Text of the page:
Brazilian-Dutch co-production Monos by Alejandro Landes follows a group of Colombian child soldiers across epic landscapes. From a mountain plateau above the clouds, this band of rebels descend into complete chaos in the canyons. It’s war in the jungle mixed with booze, shrooms, a hostage and a conscripted dairy cow.
Ordered around by their snappy commander Mensajero, the Monos are given one mission only: to keep alive American hostage Doctora – played by Julianne Nicholson – and a dairy cow on loan from ‘The Organisation’. When the eight kids – including Disney actor Moises Arias and Sofia Buenaventura – find themselves ambushed, they are forced down into the morass.
Monos is both allegorical and philosophical, with Colombia's civil war as the backdrop for adolescents who are creating their own way of life. Mica Levi scored the film’s mesmerising soundtrack. Ahead of our Summer Nights pre-premiere screening, on 4 September, Alejandro Landes talked to us about Monos and its ‘beast’ of a production.
Monos is about war and conflict on the surface, but also about the inner conflicts of child soldiers. Why children at war?
“In a way, Monos is based on something real, which is the capturing of hostages and kidnapping amidst conflict. Oftentimes, the highest in command are the ones that negotiate these strategies, but it’s the lowest-ranked soldiers that take care of guarding these prisoners of war. You’ll often find that lowest rank in any army are kids. I read texts from people who were kidnapped or held hostage and whose guards were adolescents. I also thought it was important was that the protagonists between of the age between being a child and an adult. This borderline spoke to me. It’s the time where you often go through a very big conflict. I also wanted to talk about the future, so the film asks questions for these young protagonists who have their life ahead of them.”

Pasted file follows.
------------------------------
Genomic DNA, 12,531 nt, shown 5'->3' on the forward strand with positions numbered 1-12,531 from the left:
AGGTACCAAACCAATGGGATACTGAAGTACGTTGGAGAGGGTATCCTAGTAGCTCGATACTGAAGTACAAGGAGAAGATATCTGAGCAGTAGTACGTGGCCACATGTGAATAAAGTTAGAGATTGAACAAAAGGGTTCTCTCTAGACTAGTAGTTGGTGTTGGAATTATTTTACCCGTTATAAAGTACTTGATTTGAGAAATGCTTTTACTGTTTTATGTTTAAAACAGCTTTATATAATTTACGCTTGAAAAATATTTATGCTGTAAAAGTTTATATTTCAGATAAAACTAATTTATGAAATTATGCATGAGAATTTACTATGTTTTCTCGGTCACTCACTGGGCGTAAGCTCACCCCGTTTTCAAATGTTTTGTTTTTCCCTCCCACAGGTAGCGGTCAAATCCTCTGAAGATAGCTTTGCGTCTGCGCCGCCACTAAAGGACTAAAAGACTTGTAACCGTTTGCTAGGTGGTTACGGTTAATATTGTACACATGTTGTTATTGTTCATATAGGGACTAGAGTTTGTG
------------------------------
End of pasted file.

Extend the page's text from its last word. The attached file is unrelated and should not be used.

Tell us about the guerrilla wars and backline rebels in Colombia that inspired you.
“As a Colombian, these wars were my biggest source of inspiration. Colombia has gone through a civil war with many fronts and the lines aren’t clear. Here it’s a situation where you have guerillas, paramilitary, narco, foreign intervention, and the state. Even between the guerillas you have different factions. Same thing with the paramilitary. The lines of battle are very divided and there’s certainly a fog of war. I think it’s similar to conflicts we’ve seen in our generation which are more irregular and in which people don’t really know where they or their country stands. You could ask someone about the Syrian civil conflict where the lines and dynamics shift so quickly. You also see that throughout the Middle East, or even in Crimea. We took inspiration for the production design from all sorts of irregular conflicts throughout the world and from the past. So, if you’re Colombian, you’re going to see Monos in a very particular light, but the film can also exist outside of this. At the heart of the film is human nature and war is a window into it.”
“At the heart of the film is human nature and war is a window into it.” – Alejandro Landes on his inspiration for Monos
How does the film consider gender and sexuality?
“Something that is key to film is the idea of rejecting binary concepts of the world. Good or evil, adult or child, left or right, victim or victimiser, paradise or hell. We have the character Rambo who is gender fluid, you don’t know if they are a man or a woman. We have these scenarios in the film which reject classification. It’s the same as the armies in Colombia, you never know if they’re fighting for the right or the left, and in the end I don’t think it really matters. While casting we looked at more than 800 kids throughout Colombia. I think that by looking at so many people I became blind to certain things, blind to gender. There was this one kid named Matt that was interesting to me. In a video I watched him in a basketball game with his friends. Matt ended up being Sofia Buenaventura, but a lot of her friends call her Matt. She kind of became an inspiration for the character Rambo.”